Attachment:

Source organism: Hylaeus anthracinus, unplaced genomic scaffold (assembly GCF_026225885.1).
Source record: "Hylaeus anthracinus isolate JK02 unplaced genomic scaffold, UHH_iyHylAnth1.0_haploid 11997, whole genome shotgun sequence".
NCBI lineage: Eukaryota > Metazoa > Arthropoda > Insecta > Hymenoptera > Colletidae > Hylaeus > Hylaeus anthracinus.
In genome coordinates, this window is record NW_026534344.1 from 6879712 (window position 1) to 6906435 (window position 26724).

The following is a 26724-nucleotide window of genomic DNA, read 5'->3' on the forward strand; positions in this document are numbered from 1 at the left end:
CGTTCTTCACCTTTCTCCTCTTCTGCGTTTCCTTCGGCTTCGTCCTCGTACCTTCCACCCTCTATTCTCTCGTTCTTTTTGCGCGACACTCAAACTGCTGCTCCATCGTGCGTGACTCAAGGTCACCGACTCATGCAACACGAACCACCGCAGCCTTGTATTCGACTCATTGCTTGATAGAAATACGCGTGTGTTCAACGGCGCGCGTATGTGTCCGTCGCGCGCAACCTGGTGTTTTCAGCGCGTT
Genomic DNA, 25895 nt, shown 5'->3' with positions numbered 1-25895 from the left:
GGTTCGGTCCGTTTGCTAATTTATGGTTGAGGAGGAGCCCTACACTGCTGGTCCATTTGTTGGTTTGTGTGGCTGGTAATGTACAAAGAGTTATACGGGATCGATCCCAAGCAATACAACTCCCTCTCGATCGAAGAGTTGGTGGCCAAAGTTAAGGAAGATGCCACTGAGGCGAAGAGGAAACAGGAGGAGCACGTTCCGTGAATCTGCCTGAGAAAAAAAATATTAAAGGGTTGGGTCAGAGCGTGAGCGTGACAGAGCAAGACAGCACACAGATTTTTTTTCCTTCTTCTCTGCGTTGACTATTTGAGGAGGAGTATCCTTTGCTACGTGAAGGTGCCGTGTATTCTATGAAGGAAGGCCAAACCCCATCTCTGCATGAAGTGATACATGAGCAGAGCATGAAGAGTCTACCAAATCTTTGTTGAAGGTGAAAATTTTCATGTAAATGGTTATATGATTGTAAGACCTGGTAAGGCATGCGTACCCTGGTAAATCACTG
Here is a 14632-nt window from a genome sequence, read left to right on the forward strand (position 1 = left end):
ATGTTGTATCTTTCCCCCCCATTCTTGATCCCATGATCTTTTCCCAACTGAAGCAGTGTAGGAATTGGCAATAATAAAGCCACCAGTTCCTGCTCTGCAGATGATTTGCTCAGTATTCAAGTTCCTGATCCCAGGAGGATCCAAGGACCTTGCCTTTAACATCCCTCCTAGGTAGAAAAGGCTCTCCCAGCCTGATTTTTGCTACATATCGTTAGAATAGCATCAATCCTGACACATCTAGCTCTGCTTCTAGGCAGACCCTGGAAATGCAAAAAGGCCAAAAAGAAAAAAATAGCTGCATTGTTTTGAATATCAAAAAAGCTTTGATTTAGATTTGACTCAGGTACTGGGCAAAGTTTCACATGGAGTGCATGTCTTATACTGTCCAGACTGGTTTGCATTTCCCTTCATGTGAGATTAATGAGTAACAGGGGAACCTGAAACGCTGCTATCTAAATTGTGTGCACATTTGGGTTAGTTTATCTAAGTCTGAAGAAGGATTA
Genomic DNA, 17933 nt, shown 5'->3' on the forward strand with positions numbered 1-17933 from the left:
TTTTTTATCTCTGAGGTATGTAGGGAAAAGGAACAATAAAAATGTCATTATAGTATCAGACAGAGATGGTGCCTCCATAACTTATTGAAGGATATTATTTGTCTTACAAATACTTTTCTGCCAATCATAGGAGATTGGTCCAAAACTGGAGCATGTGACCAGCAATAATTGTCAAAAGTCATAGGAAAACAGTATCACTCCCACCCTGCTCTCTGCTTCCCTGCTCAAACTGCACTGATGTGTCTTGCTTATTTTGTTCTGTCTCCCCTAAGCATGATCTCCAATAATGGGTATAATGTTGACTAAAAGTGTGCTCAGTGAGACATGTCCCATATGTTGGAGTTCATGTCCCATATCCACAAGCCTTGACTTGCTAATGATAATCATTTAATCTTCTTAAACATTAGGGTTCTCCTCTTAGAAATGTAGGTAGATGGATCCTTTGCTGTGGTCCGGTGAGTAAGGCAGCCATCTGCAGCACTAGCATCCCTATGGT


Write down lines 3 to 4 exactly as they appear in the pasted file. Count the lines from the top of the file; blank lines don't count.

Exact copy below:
NCBI lineage: Eukaryota > Metazoa > Arthropoda > Insecta > Hymenoptera > Colletidae > Hylaeus > Hylaeus anthracinus.
In genome coordinates, this window is record NW_026534344.1 from 6879712 (window position 1) to 6906435 (window position 26724).